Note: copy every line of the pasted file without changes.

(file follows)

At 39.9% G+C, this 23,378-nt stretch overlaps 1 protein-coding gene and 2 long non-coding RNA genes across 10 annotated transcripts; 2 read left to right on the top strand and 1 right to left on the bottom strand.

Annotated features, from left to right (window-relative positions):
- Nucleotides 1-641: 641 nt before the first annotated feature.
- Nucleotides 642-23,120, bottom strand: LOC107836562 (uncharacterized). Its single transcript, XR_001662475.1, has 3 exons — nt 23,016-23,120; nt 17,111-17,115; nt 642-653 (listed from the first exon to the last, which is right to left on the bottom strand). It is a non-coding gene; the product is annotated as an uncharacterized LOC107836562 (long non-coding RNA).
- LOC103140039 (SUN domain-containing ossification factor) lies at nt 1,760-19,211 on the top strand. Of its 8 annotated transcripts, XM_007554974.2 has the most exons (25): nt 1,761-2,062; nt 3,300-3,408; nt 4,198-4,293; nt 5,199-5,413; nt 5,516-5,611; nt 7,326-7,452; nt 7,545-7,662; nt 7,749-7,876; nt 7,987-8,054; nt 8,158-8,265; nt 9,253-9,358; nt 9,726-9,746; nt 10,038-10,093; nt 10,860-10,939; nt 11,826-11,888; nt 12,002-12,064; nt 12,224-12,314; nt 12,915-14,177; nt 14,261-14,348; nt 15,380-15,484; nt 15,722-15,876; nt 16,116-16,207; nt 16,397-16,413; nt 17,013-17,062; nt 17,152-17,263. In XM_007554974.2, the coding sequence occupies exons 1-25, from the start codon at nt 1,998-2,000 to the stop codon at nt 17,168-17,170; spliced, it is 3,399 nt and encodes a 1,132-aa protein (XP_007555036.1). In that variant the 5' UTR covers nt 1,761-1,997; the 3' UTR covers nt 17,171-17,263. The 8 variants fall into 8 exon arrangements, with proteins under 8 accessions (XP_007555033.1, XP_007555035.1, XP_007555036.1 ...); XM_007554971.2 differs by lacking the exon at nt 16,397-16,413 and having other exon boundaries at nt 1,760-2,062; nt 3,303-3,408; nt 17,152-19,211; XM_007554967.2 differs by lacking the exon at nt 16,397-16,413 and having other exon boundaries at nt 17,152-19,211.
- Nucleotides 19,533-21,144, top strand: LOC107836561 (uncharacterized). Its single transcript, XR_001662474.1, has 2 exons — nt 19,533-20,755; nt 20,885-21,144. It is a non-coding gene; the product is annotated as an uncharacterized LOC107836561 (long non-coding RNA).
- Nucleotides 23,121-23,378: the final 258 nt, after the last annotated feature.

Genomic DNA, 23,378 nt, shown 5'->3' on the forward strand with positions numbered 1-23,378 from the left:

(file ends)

At 39.9% G+C, this 23,378-nt stretch overlaps 1 protein-coding gene and 2 long non-coding RNA genes across 10 annotated transcripts; 2 read left to right on the top strand and 1 right to left on the bottom strand.

Annotated features, from left to right (window-relative positions):
- Nucleotides 1-641: 641 nt before the first annotated feature.
- Nucleotides 642-23,120, bottom strand: LOC107836562 (uncharacterized). Its single transcript, XR_001662475.1, has 3 exons — nt 23,016-23,120; nt 17,111-17,115; nt 642-653 (listed from the first exon to the last, which is right to left on the bottom strand). It is a non-coding gene; the product is annotated as an uncharacterized LOC107836562 (long non-coding RNA).
- LOC103140039 (SUN domain-containing ossification factor) lies at nt 1,760-19,211 on the top strand. Of its 8 annotated transcripts, XM_007554974.2 has the most exons (25): nt 1,761-2,062; nt 3,300-3,408; nt 4,198-4,293; nt 5,199-5,413; nt 5,516-5,611; nt 7,326-7,452; nt 7,545-7,662; nt 7,749-7,876; nt 7,987-8,054; nt 8,158-8,265; nt 9,253-9,358; nt 9,726-9,746; nt 10,038-10,093; nt 10,860-10,939; nt 11,826-11,888; nt 12,002-12,064; nt 12,224-12,314; nt 12,915-14,177; nt 14,261-14,348; nt 15,380-15,484; nt 15,722-15,876; nt 16,116-16,207; nt 16,397-16,413; nt 17,013-17,062; nt 17,152-17,263. In XM_007554974.2, the coding sequence occupies exons 1-25, from the start codon at nt 1,998-2,000 to the stop codon at nt 17,168-17,170; spliced, it is 3,399 nt and encodes a 1,132-aa protein (XP_007555036.1). In that variant the 5' UTR covers nt 1,761-1,997; the 3' UTR covers nt 17,171-17,263. The 8 variants fall into 8 exon arrangements, with proteins under 8 accessions (XP_007555033.1, XP_007555035.1, XP_007555036.1 ...); XM_007554971.2 differs by lacking the exon at nt 16,397-16,413 and having other exon boundaries at nt 1,760-2,062; nt 3,303-3,408; nt 17,152-19,211; XM_007554967.2 differs by lacking the exon at nt 16,397-16,413 and having other exon boundaries at nt 17,152-19,211.
- Nucleotides 19,533-21,144, top strand: LOC107836561 (uncharacterized). Its single transcript, XR_001662474.1, has 2 exons — nt 19,533-20,755; nt 20,885-21,144. It is a non-coding gene; the product is annotated as an uncharacterized LOC107836561 (long non-coding RNA).
- Nucleotides 23,121-23,378: the final 258 nt, after the last annotated feature.

Genomic DNA, 23,378 nt, shown 5'->3' on the forward strand with positions numbered 1-23,378 from the left: